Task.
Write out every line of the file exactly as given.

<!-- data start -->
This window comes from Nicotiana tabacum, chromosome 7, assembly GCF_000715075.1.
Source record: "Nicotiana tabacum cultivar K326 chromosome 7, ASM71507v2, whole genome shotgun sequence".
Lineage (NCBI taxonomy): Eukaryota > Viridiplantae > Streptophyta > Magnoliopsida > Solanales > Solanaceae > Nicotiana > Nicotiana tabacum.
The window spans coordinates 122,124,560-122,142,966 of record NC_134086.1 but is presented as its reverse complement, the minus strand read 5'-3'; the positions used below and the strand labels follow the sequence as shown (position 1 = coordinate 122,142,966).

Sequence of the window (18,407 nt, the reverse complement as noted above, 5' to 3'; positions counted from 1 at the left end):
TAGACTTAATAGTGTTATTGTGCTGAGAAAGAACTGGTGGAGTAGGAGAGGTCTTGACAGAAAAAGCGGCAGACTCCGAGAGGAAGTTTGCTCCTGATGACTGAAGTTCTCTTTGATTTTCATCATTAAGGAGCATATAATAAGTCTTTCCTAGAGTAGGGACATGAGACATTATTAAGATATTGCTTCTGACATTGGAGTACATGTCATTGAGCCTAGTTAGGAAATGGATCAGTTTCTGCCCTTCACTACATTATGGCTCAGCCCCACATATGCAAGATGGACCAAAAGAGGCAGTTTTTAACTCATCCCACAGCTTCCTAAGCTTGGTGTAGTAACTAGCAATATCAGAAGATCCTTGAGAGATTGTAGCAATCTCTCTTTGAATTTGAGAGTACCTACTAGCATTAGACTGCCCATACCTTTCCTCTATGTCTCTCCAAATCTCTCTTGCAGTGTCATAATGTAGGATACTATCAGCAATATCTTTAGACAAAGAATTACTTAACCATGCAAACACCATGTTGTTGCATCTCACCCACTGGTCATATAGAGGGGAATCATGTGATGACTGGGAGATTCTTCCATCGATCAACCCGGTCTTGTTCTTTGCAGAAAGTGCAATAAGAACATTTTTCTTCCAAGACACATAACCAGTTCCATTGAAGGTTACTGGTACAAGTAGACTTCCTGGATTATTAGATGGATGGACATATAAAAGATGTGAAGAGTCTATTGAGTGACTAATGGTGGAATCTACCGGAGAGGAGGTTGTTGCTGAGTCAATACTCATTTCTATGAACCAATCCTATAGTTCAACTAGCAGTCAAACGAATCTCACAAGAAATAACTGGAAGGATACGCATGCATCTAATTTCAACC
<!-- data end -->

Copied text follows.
This window comes from Nicotiana tabacum, chromosome 7, assembly GCF_000715075.1.
Source record: "Nicotiana tabacum cultivar K326 chromosome 7, ASM71507v2, whole genome shotgun sequence".
Lineage (NCBI taxonomy): Eukaryota > Viridiplantae > Streptophyta > Magnoliopsida > Solanales > Solanaceae > Nicotiana > Nicotiana tabacum.
The window spans coordinates 122,124,560-122,142,966 of record NC_134086.1 but is presented as its reverse complement, the minus strand read 5'-3'; the positions used below and the strand labels follow the sequence as shown (position 1 = coordinate 122,142,966).

Sequence of the window (18,407 nt, the reverse complement as noted above, 5' to 3'; positions counted from 1 at the left end):
TAGACTTAATAGTGTTATTGTGCTGAGAAAGAACTGGTGGAGTAGGAGAGGTCTTGACAGAAAAAGCGGCAGACTCCGAGAGGAAGTTTGCTCCTGATGACTGAAGTTCTCTTTGATTTTCATCATTAAGGAGCATATAATAAGTCTTTCCTAGAGTAGGGACATGAGACATTATTAAGATATTGCTTCTGACATTGGAGTACATGTCATTGAGCCTAGTTAGGAAATGGATCAGTTTCTGCCCTTCACTACATTATGGCTCAGCCCCACATATGCAAGATGGACCAAAAGAGGCAGTTTTTAACTCATCCCACAGCTTCCTAAGCTTGGTGTAGTAACTAGCAATATCAGAAGATCCTTGAGAGATTGTAGCAATCTCTCTTTGAATTTGAGAGTACCTACTAGCATTAGACTGCCCATACCTTTCCTCTATGTCTCTCCAAATCTCTCTTGCAGTGTCATAATGTAGGATACTATCAGCAATATCTTTAGACAAAGAATTACTTAACCATGCAAACACCATGTTGTTGCATCTCACCCACTGGTCATATAGAGGGGAATCATGTGATGACTGGGAGATTCTTCCATCGATCAACCCGGTCTTGTTCTTTGCAGAAAGTGCAATAAGAACATTTTTCTTCCAAGACACATAACCAGTTCCATTGAAGGTTACTGGTACAAGTAGACTTCCTGGATTATTAGATGGATGGACATATAAAAGATGTGAAGAGTCTATTGAGTGACTAATGGTGGAATCTACCGGAGAGGAGGTTGTTGCTGAGTCAATACTCATTTCTATGAACCAATCCTATAGTTCAACTAGCAGTCAAACGAATCTCACAAGAAATAACTGGAAGGATACGCATGCATCTAATTTCAACC